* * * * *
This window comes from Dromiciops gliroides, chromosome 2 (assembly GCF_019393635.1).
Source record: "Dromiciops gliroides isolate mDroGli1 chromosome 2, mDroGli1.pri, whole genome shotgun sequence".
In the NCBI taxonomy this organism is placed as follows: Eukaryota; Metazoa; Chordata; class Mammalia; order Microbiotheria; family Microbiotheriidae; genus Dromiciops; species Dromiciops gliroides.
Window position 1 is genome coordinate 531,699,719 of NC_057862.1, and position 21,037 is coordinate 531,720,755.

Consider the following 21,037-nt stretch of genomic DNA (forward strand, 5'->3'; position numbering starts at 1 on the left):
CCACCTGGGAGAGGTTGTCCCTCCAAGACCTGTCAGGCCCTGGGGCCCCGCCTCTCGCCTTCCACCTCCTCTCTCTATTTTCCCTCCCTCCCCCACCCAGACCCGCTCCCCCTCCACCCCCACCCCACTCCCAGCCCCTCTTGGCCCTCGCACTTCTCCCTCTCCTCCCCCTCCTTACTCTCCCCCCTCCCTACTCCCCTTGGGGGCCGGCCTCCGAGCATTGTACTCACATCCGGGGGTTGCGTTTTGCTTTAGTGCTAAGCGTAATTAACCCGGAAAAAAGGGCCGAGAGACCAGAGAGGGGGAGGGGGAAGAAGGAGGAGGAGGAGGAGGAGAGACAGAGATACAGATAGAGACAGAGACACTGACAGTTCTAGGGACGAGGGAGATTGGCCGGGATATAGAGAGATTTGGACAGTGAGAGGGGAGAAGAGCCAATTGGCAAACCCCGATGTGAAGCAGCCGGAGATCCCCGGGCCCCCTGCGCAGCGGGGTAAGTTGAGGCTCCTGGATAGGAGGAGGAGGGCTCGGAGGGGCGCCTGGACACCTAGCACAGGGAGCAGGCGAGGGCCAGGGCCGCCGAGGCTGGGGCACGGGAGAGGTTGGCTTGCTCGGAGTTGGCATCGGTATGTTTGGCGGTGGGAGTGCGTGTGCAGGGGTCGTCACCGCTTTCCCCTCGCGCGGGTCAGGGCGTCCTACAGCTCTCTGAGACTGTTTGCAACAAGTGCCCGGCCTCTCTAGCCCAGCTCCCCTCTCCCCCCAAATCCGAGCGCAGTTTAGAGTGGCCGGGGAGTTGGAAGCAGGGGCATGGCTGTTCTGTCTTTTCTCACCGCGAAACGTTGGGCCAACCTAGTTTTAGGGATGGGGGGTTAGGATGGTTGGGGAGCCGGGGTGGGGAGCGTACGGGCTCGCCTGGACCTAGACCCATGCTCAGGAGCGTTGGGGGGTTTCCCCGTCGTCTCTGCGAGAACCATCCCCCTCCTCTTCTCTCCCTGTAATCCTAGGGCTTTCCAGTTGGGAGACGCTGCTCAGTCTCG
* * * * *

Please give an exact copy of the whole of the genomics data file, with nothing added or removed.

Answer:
This window comes from Dromiciops gliroides, chromosome 2 (assembly GCF_019393635.1).
Source record: "Dromiciops gliroides isolate mDroGli1 chromosome 2, mDroGli1.pri, whole genome shotgun sequence".
In the NCBI taxonomy this organism is placed as follows: Eukaryota; Metazoa; Chordata; class Mammalia; order Microbiotheria; family Microbiotheriidae; genus Dromiciops; species Dromiciops gliroides.
Window position 1 is genome coordinate 531,699,719 of NC_057862.1, and position 21,037 is coordinate 531,720,755.

Consider the following 21,037-nt stretch of genomic DNA (forward strand, 5'->3'; position numbering starts at 1 on the left):
CCACCTGGGAGAGGTTGTCCCTCCAAGACCTGTCAGGCCCTGGGGCCCCGCCTCTCGCCTTCCACCTCCTCTCTCTATTTTCCCTCCCTCCCCCACCCAGACCCGCTCCCCCTCCACCCCCACCCCACTCCCAGCCCCTCTTGGCCCTCGCACTTCTCCCTCTCCTCCCCCTCCTTACTCTCCCCCCTCCCTACTCCCCTTGGGGGCCGGCCTCCGAGCATTGTACTCACATCCGGGGGTTGCGTTTTGCTTTAGTGCTAAGCGTAATTAACCCGGAAAAAAGGGCCGAGAGACCAGAGAGGGGGAGGGGGAAGAAGGAGGAGGAGGAGGAGGAGAGACAGAGATACAGATAGAGACAGAGACACTGACAGTTCTAGGGACGAGGGAGATTGGCCGGGATATAGAGAGATTTGGACAGTGAGAGGGGAGAAGAGCCAATTGGCAAACCCCGATGTGAAGCAGCCGGAGATCCCCGGGCCCCCTGCGCAGCGGGGTAAGTTGAGGCTCCTGGATAGGAGGAGGAGGGCTCGGAGGGGCGCCTGGACACCTAGCACAGGGAGCAGGCGAGGGCCAGGGCCGCCGAGGCTGGGGCACGGGAGAGGTTGGCTTGCTCGGAGTTGGCATCGGTATGTTTGGCGGTGGGAGTGCGTGTGCAGGGGTCGTCACCGCTTTCCCCTCGCGCGGGTCAGGGCGTCCTACAGCTCTCTGAGACTGTTTGCAACAAGTGCCCGGCCTCTCTAGCCCAGCTCCCCTCTCCCCCCAAATCCGAGCGCAGTTTAGAGTGGCCGGGGAGTTGGAAGCAGGGGCATGGCTGTTCTGTCTTTTCTCACCGCGAAACGTTGGGCCAACCTAGTTTTAGGGATGGGGGGTTAGGATGGTTGGGGAGCCGGGGTGGGGAGCGTACGGGCTCGCCTGGACCTAGACCCATGCTCAGGAGCGTTGGGGGGTTTCCCCGTCGTCTCTGCGAGAACCATCCCCCTCCTCTTCTCTCCCTGTAATCCTAGGGCTTTCCAGTTGGGAGACGCTGCTCAGTCTCG